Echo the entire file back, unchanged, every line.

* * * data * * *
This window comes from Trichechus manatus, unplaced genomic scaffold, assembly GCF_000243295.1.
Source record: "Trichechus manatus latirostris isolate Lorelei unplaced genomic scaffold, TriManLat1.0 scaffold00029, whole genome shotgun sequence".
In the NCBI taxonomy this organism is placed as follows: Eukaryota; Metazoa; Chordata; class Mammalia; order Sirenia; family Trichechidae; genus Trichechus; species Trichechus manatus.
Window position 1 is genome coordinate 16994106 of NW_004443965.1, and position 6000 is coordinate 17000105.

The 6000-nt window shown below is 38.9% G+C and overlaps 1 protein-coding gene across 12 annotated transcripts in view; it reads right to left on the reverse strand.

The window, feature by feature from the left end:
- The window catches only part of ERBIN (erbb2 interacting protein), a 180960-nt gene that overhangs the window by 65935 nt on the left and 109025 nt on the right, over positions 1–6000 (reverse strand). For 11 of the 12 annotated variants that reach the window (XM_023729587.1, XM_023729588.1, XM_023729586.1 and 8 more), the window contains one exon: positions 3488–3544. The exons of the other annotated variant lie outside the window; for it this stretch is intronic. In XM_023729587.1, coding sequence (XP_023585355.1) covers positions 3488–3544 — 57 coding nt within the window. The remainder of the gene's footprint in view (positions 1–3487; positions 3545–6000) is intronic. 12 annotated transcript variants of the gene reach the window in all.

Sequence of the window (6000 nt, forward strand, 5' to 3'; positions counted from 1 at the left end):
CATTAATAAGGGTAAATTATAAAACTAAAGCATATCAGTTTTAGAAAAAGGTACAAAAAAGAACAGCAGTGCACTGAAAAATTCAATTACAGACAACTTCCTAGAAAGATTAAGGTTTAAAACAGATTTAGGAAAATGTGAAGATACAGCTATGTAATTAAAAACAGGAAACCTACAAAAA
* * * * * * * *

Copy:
This window comes from Trichechus manatus, unplaced genomic scaffold, assembly GCF_000243295.1.
Source record: "Trichechus manatus latirostris isolate Lorelei unplaced genomic scaffold, TriManLat1.0 scaffold00029, whole genome shotgun sequence".
In the NCBI taxonomy this organism is placed as follows: Eukaryota; Metazoa; Chordata; class Mammalia; order Sirenia; family Trichechidae; genus Trichechus; species Trichechus manatus.
Window position 1 is genome coordinate 16994106 of NW_004443965.1, and position 6000 is coordinate 17000105.

The 6000-nt window shown below is 38.9% G+C and overlaps 1 protein-coding gene across 12 annotated transcripts in view; it reads right to left on the reverse strand.

The window, feature by feature from the left end:
- The window catches only part of ERBIN (erbb2 interacting protein), a 180960-nt gene that overhangs the window by 65935 nt on the left and 109025 nt on the right, over positions 1–6000 (reverse strand). For 11 of the 12 annotated variants that reach the window (XM_023729587.1, XM_023729588.1, XM_023729586.1 and 8 more), the window contains one exon: positions 3488–3544. The exons of the other annotated variant lie outside the window; for it this stretch is intronic. In XM_023729587.1, coding sequence (XP_023585355.1) covers positions 3488–3544 — 57 coding nt within the window. The remainder of the gene's footprint in view (positions 1–3487; positions 3545–6000) is intronic. 12 annotated transcript variants of the gene reach the window in all.

Sequence of the window (6000 nt, forward strand, 5' to 3'; positions counted from 1 at the left end):
CATTAATAAGGGTAAATTATAAAACTAAAGCATATCAGTTTTAGAAAAAGGTACAAAAAAGAACAGCAGTGCACTGAAAAATTCAATTACAGACAACTTCCTAGAAAGATTAAGGTTTAAAACAGATTTAGGAAAATGTGAAGATACAGCTATGTAATTAAAAACAGGAAACCTACAAAAA